Good morning! In recent years most of my incursions into this pulpit have been at funerals to speak about the dead; so it’s a relief to be able to talk about the living this morning; and specifically about children, poor children, in our increasingly unequal society.
I want to begin with an excerpt from the diaries of Chris Mullin, the former Labour MP for Sunderland in England, not that far from Durham. I read his three volumes with pleasure as they came out; but one entry stabbed me with sadness and recognition. The film Billy Elliott is showing in one of the schools in his constituency, and as he waits to go in he muses on the plight of the hundreds of children standing beside him in the queue. He concludes the entry with these words: “I look at all the shiny, optimistic little faces waiting with their parents in the playground for the doors to open. And then I look at their parents and I can see at a glance who will prosper and who is doomed”.
Doomed is a strong word to use about a child’s future, yet it is the fate that waits in ambush for millions of poor children in Britain’s grossly unequal society; and until recently many of them would have come from a community not that far from where we are this morning. Here’s a public health snapshot of Raploch in Stirling from ten years ago. It was in the top 5% of areas of multiple deprivation in Scotland. 22% of the population experienced incidents of Scotland’s Big Three health scourges: chronic heart disease, stroke, and cancer. 20% claimed incapacity benefit. Only 22% of the population had qualifications beyond standard grade. Only 4% entered higher education or training. And one in every six children had a learning disability.
A survey in 2006 pointed out that adults with a learning disability are ten times more likely to be unemployed than the general population; while the Prison Reform Trust has reported that between 20% and 30% of the Scottish prison population has a significant learning disability. And we know from other surveys that over half of children in custody have been in the care of or involved with social services. That snapshot could be repeated in any number of communities in Scotland, where a third of our children live in poverty.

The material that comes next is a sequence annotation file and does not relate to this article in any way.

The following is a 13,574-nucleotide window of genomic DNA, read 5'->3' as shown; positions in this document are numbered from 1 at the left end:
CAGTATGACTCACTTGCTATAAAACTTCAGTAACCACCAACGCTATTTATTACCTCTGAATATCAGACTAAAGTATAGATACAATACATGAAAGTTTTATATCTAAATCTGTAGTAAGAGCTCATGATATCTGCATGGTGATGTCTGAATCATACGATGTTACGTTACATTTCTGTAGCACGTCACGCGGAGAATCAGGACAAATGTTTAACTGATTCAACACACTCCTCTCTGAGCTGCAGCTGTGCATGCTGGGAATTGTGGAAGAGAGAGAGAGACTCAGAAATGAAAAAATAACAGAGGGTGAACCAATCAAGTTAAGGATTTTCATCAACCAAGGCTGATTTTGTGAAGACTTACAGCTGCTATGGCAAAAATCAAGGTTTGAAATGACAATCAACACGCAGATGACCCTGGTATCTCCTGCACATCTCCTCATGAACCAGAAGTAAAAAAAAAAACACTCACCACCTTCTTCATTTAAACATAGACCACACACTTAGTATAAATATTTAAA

Well, things are changing in Raploch, but before explaining why I want to take another look at that word poverty, because it can be used in both an economic and a spiritual sense. It is possible to be economically poor and spiritually and culturally rich. Many communities in the 1930s were economically poor, yet they were culturally rich; and they often had strong musical traditions, such as the brass bands in the mining villages of Midlothian and Durham. The tragedy of deprived communities today is that they are poor in both senses; and the cause of their predicament is that they have never been taught how to use the one resource they have in abundance – empty time.
Time is a problem for any human who doesn’t know what to do with it. The very language we use about it reveals the danger it poses for those who lack the ability to use it well: ‘passing time’, ‘killing time’, ‘spending time’, ‘doing time’ , ‘redeeming time’ are all phrases that capture the problem of rational animals with time on their hands and no hunting or gathering or heavy labouring with which to fill it. What we did in the childhood of our species was to play. We painted on cave walls; we told ourselves stories; we whittled designs on spears; we drummed and sang and invented musical instruments; and in filling time in all those ways we created human culture; and from that rich complexity civilisation flowed.
The tragedy of our day is that in too many places that process has gone into reverse, and we have whole populations sitting round like characters in a Becket play waiting for something to happen because they no longer know how to play creatively.